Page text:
Hacker backdoors popular JavaScript library to steal Bitcoin funds

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A has gained (legitimate) access to a and has injected malicious code that steals and Cash stored inside BitPay’s Copay wallet apps.

The presence of this malicious code was identified last week, but only today have researchers been able to understand what the heavily obfuscated malicious code actually does.


The library loading the malicious code is named Event-Stream, a JavaScript npm package for working with Node.js streaming data.

This is an extremely popular JavaScript library, with over two million weekly downloads on the npm.org repository, but about three months ago, its original author, due to a lack of time and interest, handed its development over to another programmer named Right9ctrl.

But according to an eagle-eyed user who spotted issues with Event-Stream last week, Right9ctrl had immediately poisoned the library with malicious code.

Right9ctrl released Event-Stream 3.3.6 which contained a new dependency –for the Flatmap-Stream library version 0.1.1. The Flatmap-Stream library v0.1.1 is where the malicious code resides.

According to users on Twitter, GitHub, and Hacker News, this malicious code lays dormant until it’s used inside the source code of Copay, a desktop and mobile wallet app developed by Bitcoin payment platform BitPay.

Once the malicious code has been compiled and shipped inside poisoned versions of the Copay wallet app, it will users’ wallet information, including private keys, and send it to the copayapi.host URL on port 8080.

It is believed that the hacker is using this information to empty victims’ wallets. For the time being, it is safe to believe that all versions of the Copay wallet released in September, October, and this month, are considered to have been infected.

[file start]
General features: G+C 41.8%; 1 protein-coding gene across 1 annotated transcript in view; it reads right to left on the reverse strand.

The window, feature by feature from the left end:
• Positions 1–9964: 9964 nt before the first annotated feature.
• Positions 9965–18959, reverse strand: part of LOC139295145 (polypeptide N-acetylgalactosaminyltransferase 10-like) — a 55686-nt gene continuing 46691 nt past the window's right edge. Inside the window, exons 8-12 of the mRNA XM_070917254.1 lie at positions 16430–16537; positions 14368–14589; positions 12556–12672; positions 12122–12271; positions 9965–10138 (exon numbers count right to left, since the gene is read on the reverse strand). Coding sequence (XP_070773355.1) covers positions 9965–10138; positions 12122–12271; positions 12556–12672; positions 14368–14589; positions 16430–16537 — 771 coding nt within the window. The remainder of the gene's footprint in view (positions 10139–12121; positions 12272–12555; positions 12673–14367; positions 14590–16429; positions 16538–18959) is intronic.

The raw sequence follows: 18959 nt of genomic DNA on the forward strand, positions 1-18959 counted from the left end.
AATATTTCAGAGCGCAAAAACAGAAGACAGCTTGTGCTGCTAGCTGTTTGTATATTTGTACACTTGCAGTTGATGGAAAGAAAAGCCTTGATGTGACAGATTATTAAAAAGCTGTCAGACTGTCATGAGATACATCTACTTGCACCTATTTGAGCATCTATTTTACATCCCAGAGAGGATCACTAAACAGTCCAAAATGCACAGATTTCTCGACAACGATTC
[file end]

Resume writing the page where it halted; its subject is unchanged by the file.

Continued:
Earlier today, the BitPay team released Copay v5.2.2 to remove the Event-Stream and Flatmap-Stream dependencies.

Maintainers of the npm.org JavaScript package repository have also intervened and taken down the Flatmap-Stream library from their site, making it inaccessible to all the projects where this was being loaded via the npm package installer utility.

The malicious Event-Stream v3.3.6 has also been taken down from npm.org, but the Event-Stream library is still available. This is because Right9ctrl, in an attempt to hide his malicious code, released subsequent versions of Event-Stream that didn’t contain any malicious code.

Project maintainers who use these two libraries are advised to update their dependency trees to the latest version available –Event-Stream version 4.0.1. This link contains a list of all the 3,900+ JavaScript npm packages where Event-Stream is loaded as a direct or indirect dependency.

This manual update/removal step is necessary as some projects are configured to cache all dependencies locally, and might not trigger the usual console error when attempting to download a non-existent npm package from npm.org when building a new project version.

This is not the first JavaScript/npm-related security issue that has taken place in the past years. In July this year, a hacker compromised the ESLint library with malicious code that was designed to steal the npm credentials of other developers.

In May 2018, a hacker tried to hide a backdoor in another popular npm package named getcookies.

In August 2017, the npm team removed 38 JavaScript npm packages that were caught stealing environment variables from other projects, in an attempt to collect project-sensitive information, such as passwords or API keys.

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